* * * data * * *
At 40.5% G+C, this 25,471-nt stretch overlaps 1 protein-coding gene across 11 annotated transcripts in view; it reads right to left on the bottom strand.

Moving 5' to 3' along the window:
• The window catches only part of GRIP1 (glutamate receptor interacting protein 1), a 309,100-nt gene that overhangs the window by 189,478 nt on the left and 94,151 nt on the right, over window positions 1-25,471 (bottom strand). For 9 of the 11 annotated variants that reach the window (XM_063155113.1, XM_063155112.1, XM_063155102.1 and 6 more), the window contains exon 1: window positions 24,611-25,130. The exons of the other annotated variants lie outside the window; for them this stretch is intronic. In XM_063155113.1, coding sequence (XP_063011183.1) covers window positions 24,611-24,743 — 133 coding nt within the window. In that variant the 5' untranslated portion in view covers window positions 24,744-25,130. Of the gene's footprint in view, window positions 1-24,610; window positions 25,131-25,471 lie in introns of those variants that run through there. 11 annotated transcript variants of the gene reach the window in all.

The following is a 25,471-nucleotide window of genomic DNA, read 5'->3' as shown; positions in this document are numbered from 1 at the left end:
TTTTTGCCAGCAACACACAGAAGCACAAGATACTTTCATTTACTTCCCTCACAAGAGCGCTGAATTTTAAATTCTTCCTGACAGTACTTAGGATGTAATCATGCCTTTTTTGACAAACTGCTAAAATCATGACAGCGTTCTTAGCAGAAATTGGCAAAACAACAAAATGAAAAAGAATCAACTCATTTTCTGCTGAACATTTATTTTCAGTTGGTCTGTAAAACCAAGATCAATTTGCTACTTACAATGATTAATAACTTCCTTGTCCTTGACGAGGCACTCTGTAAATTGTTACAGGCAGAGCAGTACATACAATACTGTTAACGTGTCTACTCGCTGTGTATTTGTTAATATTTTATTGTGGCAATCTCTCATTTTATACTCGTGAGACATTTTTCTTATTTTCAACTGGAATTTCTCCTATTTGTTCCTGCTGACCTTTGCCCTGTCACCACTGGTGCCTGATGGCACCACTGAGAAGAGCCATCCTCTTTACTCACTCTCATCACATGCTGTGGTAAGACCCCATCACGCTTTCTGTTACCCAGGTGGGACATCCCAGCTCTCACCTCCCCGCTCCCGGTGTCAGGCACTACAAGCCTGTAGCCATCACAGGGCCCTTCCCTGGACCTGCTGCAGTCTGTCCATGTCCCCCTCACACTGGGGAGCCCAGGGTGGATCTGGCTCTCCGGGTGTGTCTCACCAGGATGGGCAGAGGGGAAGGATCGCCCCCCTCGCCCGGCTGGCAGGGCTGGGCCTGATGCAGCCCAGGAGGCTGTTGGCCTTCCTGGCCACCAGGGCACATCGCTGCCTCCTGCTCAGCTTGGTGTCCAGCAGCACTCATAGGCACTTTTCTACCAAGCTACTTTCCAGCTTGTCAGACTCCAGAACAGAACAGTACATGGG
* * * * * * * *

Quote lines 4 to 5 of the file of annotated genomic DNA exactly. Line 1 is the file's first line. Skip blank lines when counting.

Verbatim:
The following is a 25,471-nucleotide window of genomic DNA, read 5'->3' as shown; positions in this document are numbered from 1 at the left end:
TTTTTGCCAGCAACACACAGAAGCACAAGATACTTTCATTTACTTCCCTCACAAGAGCGCTGAATTTTAAATTCTTCCTGACAGTACTTAGGATGTAATCATGCCTTTTTTGACAAACTGCTAAAATCATGACAGCGTTCTTAGCAGAAATTGGCAAAACAACAAAATGAAAAAGAATCAACTCATTTTCTGCTGAACATTTATTTTCAGTTGGTCTGTAAAACCAAGATCAATTTGCTACTTACAATGATTAATAACTTCCTTGTCCTTGACGAGGCACTCTGTAAATTGTTACAGGCAGAGCAGTACATACAATACTGTTAACGTGTCTACTCGCTGTGTATTTGTTAATATTTTATTGTGGCAATCTCTCATTTTATACTCGTGAGACATTTTTCTTATTTTCAACTGGAATTTCTCCTATTTGTTCCTGCTGACCTTTGCCCTGTCACCACTGGTGCCTGATGGCACCACTGAGAAGAGCCATCCTCTTTACTCACTCTCATCACATGCTGTGGTAAGACCCCATCACGCTTTCTGTTACCCAGGTGGGACATCCCAGCTCTCACCTCCCCGCTCCCGGTGTCAGGCACTACAAGCCTGTAGCCATCACAGGGCCCTTCCCTGGACCTGCTGCAGTCTGTCCATGTCCCCCTCACACTGGGGAGCCCAGGGTGGATCTGGCTCTCCGGGTGTGTCTCACCAGGATGGGCAGAGGGGAAGGATCGCCCCCCTCGCCCGGCTGGCAGGGCTGGGCCTGATGCAGCCCAGGAGGCTGTTGGCCTTCCTGGCCACCAGGGCACATCGCTGCCTCCTGCTCAGCTTGGTGTCCAGCAGCACTCATAGGCACTTTTCTACCAAGCTACTTTCCAGCTTGTCAGACTCCAGAACAGAACAGTACATGGG